Intervening Sequences in Evolution and Development by Stone, Edwin M.
Oxford University Press Inc | 01 May 1990
Hardback | 192 pages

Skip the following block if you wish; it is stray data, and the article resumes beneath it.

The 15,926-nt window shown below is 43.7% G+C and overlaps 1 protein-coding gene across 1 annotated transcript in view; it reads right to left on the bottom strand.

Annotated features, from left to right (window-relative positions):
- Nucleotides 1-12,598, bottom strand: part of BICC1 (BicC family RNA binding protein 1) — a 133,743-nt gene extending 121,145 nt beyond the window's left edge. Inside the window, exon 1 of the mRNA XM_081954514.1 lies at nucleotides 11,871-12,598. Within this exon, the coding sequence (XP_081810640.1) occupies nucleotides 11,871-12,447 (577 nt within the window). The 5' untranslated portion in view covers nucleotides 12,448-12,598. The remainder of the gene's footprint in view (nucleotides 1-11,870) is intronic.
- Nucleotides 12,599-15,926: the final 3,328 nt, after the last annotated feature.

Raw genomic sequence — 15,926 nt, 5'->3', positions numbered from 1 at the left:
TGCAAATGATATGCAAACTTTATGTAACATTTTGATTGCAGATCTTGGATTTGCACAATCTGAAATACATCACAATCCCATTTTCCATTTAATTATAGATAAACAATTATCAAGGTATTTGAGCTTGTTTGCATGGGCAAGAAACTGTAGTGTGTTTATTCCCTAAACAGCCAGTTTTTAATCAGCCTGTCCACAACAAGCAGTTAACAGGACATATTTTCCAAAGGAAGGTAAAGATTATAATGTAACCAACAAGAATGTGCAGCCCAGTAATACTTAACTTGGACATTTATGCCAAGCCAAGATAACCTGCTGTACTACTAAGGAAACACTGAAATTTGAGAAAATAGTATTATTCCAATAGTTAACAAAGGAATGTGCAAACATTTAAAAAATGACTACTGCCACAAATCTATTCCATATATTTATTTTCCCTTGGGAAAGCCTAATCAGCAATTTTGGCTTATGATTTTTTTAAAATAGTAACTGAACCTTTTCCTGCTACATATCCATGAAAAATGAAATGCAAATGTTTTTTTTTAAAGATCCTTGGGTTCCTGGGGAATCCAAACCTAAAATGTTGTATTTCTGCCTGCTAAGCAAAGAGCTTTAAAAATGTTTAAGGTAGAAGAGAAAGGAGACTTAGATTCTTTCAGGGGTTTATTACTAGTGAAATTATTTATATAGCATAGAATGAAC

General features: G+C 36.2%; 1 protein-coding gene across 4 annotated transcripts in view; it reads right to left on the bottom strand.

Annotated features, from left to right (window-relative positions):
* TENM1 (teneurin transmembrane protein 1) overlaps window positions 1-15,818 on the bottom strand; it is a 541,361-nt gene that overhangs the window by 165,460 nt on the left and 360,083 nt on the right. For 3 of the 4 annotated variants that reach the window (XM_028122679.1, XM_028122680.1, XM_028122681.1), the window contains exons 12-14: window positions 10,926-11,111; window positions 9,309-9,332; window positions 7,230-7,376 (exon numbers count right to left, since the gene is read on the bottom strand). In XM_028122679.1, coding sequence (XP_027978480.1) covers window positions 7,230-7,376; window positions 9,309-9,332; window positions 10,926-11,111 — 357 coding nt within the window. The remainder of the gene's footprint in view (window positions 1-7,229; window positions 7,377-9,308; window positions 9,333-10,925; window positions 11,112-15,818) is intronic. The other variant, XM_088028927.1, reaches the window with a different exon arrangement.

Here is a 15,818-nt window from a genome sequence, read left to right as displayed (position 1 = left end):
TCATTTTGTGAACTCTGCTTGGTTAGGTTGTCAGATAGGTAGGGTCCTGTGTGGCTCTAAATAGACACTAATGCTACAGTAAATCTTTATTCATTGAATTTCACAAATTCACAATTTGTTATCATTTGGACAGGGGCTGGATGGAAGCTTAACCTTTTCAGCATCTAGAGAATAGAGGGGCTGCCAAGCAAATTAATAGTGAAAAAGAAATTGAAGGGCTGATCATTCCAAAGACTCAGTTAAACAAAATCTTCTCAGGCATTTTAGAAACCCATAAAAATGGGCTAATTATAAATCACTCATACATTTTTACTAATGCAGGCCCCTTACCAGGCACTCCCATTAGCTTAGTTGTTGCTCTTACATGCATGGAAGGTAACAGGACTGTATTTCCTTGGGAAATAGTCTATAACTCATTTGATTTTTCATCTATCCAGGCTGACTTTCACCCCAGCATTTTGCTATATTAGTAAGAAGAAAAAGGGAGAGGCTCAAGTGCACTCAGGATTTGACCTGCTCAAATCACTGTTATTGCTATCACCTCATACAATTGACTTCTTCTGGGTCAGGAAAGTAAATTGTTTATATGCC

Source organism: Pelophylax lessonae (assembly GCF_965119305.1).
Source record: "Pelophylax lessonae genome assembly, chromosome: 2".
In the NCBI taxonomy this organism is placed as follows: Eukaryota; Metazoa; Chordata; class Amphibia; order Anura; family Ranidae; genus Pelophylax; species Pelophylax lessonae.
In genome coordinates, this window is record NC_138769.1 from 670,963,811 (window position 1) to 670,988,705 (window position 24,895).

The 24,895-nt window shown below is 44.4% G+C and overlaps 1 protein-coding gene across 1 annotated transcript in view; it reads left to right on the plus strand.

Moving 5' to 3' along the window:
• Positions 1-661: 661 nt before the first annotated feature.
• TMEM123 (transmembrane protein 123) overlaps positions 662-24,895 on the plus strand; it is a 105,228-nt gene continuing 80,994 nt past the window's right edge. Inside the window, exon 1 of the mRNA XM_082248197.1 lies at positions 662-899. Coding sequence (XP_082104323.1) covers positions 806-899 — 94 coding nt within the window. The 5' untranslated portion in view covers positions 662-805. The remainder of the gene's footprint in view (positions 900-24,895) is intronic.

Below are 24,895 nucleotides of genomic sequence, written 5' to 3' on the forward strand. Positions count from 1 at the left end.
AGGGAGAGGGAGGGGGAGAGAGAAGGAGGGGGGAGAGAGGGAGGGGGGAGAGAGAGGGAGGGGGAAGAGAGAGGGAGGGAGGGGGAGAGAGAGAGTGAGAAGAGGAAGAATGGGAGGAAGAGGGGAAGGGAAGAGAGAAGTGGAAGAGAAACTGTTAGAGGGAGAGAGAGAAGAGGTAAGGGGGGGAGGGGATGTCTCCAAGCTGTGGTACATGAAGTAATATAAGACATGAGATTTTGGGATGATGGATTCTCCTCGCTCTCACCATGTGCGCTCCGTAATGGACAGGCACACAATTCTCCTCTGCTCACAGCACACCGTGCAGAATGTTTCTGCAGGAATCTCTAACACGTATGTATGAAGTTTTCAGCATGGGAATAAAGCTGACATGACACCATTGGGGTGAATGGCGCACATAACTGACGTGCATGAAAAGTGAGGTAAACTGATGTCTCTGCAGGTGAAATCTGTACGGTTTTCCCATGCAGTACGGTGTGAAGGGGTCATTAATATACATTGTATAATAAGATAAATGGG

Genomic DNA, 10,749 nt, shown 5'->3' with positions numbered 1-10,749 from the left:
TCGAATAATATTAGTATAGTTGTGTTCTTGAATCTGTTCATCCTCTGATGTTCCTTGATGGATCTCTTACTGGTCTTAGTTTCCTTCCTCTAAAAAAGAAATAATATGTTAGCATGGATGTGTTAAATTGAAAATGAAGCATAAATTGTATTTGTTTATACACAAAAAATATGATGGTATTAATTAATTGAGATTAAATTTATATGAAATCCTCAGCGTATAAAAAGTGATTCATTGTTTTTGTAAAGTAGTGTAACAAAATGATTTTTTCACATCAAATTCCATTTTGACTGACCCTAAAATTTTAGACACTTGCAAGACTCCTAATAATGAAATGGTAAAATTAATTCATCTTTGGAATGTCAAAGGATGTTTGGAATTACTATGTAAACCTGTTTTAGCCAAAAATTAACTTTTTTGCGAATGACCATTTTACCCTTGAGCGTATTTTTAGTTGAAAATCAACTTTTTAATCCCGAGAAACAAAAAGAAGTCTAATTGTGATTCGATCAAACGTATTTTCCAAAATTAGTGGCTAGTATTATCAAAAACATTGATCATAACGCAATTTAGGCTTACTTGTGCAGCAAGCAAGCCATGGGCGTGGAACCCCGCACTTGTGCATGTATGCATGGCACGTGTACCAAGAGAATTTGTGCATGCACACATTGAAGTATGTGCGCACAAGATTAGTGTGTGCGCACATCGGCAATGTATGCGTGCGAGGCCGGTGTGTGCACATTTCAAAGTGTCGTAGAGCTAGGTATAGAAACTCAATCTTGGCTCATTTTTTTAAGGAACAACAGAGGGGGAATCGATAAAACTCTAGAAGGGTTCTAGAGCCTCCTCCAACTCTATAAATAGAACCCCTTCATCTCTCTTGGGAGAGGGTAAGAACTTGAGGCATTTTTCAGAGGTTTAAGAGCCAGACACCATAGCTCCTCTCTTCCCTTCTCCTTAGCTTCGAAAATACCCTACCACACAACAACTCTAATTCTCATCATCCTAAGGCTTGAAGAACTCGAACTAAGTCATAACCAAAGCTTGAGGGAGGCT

Biologists have long been puzzled by the peculiar arrangement of genes on the strands of DNA found in the cell. In particular, many genes are interrupted by non-coding regions - intervening sequences of introns - that nonetheless function in some developmental systems and probably were involved in the evolution of the earliest genes. Furthermore, biologists did not anticipate the ubiquitous existence of introns on either functional or evolutionary grounds. Thus, many questions about the evolution and operation of the genetic system remain unresolved. In Intervening Sequences in Evolution and Development , issues of fundamental importance to molecular, developmental and evolutionary biology are addressed as follows: gene structure in primordial organisms; the relationship between gene and protein structure; and gene regulation via differential RNA processing.